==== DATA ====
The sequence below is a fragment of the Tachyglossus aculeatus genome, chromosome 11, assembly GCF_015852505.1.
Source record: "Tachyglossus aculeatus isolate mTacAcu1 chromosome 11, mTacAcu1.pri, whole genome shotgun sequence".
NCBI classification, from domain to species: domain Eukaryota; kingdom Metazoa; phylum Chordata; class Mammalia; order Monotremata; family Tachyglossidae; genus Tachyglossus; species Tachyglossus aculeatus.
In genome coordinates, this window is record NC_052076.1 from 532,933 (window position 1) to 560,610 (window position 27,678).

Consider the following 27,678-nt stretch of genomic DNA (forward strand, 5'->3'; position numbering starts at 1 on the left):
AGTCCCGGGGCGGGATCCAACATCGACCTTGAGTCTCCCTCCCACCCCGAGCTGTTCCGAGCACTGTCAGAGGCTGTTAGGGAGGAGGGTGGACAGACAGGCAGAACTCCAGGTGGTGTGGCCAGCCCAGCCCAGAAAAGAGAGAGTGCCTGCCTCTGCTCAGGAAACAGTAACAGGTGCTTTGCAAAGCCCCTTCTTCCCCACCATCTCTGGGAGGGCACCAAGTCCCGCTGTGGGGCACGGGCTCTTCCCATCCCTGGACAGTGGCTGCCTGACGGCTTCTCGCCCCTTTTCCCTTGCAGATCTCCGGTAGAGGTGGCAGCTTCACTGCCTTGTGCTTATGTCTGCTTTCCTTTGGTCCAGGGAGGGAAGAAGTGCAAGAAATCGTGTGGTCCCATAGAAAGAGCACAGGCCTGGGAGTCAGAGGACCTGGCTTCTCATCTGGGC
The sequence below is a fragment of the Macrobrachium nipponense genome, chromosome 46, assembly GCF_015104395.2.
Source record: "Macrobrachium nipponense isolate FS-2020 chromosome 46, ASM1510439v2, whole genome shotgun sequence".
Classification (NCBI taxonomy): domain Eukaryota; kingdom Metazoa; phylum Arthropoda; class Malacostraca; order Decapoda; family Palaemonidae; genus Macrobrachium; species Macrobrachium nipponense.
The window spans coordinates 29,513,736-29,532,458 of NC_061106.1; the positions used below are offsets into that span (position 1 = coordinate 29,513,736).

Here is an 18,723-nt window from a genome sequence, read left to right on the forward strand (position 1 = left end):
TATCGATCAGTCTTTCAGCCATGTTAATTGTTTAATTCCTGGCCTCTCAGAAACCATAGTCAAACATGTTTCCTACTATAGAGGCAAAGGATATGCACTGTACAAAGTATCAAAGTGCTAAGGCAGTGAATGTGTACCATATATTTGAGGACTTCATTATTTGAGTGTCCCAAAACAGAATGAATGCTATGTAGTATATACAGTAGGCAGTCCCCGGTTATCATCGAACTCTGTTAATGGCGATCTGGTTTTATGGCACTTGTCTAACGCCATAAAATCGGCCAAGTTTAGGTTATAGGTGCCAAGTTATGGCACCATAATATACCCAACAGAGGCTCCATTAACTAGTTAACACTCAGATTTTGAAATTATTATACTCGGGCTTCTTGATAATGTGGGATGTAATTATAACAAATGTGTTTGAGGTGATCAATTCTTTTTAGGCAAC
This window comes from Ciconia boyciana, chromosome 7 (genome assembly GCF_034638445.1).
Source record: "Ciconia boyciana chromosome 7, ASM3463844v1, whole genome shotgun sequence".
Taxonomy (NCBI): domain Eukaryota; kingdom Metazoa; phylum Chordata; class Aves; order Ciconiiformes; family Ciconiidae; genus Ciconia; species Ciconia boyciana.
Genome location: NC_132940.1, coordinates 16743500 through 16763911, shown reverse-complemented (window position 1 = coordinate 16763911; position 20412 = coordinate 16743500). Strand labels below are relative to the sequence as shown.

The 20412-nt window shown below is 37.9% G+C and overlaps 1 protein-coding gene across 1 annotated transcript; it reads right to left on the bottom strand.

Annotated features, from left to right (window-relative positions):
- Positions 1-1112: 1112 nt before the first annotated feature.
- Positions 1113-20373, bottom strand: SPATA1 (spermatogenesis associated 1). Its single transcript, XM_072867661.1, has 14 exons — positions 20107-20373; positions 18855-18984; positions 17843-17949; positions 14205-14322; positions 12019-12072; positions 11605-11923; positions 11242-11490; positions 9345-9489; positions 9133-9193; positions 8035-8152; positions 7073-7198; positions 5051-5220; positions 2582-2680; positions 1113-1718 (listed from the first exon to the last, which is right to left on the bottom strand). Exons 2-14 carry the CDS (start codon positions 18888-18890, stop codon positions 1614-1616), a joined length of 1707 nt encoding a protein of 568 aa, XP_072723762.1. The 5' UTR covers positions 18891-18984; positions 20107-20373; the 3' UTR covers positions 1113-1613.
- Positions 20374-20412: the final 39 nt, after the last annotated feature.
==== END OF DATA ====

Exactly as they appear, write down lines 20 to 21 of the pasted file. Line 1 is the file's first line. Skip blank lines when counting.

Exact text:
- Positions 1113-20373, bottom strand: SPATA1 (spermatogenesis associated 1). Its single transcript, XM_072867661.1, has 14 exons — positions 20107-20373; positions 18855-18984; positions 17843-17949; positions 14205-14322; positions 12019-12072; positions 11605-11923; positions 11242-11490; positions 9345-9489; positions 9133-9193; positions 8035-8152; positions 7073-7198; positions 5051-5220; positions 2582-2680; positions 1113-1718 (listed from the first exon to the last, which is right to left on the bottom strand). Exons 2-14 carry the CDS (start codon positions 18888-18890, stop codon positions 1614-1616), a joined length of 1707 nt encoding a protein of 568 aa, XP_072723762.1. The 5' UTR covers positions 18891-18984; positions 20107-20373; the 3' UTR covers positions 1113-1613.
- Positions 20374-20412: the final 39 nt, after the last annotated feature.